Quarter after nine.
If I don’t play the bass with the church for Christmas Eve then I have no other gift to give them, or nothing else as valuable. My situation is like that of the Little Drummer Boy: “I have no gift to bring / Pa rum pa pum pum.” Vaguely my mind ponders the idea of the Word made flesh, the nativity scene with the Lord as a newborn baby, and the whole mystery of Christ. Four years ago I went for Christmas Eve worship and the turnout was very big. A beautiful young Croatian lady with glittering dark eyes and two boys almost as big as she was sat down in the pew behind me. Pastor was really in his element that night, very confident and officious, but also enjoying the moment. At the time, it was a new experience for me, so I didn’t criticize it so harshly, and moreover it was before I started the Vraylar medication.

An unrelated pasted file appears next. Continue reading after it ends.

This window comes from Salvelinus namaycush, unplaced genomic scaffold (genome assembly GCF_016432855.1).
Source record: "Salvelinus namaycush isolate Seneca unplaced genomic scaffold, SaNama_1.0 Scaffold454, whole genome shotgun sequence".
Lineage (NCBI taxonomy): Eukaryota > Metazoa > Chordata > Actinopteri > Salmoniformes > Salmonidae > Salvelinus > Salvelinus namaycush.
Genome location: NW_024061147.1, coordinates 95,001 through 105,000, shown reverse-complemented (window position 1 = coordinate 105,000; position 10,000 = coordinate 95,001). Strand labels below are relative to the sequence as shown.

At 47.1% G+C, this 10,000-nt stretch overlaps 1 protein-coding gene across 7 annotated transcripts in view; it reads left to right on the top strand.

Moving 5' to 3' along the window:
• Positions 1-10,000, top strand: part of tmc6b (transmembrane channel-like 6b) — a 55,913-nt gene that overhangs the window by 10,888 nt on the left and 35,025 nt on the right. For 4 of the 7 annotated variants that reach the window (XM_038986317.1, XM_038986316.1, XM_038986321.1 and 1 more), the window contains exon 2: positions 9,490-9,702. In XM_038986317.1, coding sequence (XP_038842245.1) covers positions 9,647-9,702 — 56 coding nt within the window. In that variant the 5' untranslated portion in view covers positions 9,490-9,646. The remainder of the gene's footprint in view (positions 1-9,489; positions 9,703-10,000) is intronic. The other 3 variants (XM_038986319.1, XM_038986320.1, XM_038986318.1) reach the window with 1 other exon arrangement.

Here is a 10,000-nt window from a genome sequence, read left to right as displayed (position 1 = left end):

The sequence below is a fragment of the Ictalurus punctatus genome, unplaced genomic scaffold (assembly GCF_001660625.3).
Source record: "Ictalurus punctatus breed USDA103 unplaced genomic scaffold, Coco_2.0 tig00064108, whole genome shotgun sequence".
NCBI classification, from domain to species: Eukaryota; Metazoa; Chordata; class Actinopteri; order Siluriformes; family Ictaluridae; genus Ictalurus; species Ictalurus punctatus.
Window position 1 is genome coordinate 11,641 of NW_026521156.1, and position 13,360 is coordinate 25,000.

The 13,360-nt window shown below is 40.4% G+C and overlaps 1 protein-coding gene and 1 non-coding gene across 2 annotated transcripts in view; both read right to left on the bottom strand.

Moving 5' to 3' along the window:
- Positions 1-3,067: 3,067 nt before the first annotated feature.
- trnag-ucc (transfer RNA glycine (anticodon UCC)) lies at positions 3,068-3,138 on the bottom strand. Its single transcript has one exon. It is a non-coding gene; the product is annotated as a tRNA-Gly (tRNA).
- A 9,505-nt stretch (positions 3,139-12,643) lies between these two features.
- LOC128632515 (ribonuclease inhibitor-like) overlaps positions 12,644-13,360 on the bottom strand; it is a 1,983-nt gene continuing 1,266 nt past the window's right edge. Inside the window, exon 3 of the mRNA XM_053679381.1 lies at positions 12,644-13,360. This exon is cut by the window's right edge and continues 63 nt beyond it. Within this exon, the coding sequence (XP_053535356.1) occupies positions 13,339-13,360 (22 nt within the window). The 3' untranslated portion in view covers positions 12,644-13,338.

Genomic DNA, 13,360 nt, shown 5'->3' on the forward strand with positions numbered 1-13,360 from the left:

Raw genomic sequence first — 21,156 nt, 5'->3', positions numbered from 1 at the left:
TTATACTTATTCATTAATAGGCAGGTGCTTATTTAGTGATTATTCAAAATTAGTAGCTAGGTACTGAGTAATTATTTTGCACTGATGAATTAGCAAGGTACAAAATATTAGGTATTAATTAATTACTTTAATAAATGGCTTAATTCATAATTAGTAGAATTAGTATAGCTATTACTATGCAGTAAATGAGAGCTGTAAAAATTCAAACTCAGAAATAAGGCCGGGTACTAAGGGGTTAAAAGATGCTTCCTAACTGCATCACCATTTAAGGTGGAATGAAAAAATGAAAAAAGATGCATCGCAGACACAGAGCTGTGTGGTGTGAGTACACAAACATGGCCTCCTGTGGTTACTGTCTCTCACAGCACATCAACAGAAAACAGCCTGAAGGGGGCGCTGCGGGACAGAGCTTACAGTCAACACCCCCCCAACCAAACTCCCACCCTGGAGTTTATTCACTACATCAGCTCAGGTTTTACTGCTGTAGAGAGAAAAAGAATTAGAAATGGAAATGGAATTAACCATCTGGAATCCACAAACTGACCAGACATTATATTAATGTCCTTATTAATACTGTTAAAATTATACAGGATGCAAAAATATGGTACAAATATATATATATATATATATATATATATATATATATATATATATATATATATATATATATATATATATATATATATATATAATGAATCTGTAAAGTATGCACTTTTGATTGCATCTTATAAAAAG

If the desire to believe is strong enough, can a group of people “drag the dream into existence?” Will reality yield to human fiction and make our wildest dreams come true? And then I remember the poem by Robert Frost, “Love and a Question”: the bridegroom wishes he knew the absolutely right thing to do; and this is the revelation that everyone craves. Because, human beings are a moral species and we seek the truth like characters in a drama in search of an author. Perhaps religion is itself a science of morals, which would be the supreme knowledge of nature; we want to know, like the bridegroom, what we ought to do. So we turn to the night sky, where the “stars expound our conscience,” in the words of the old Yes song.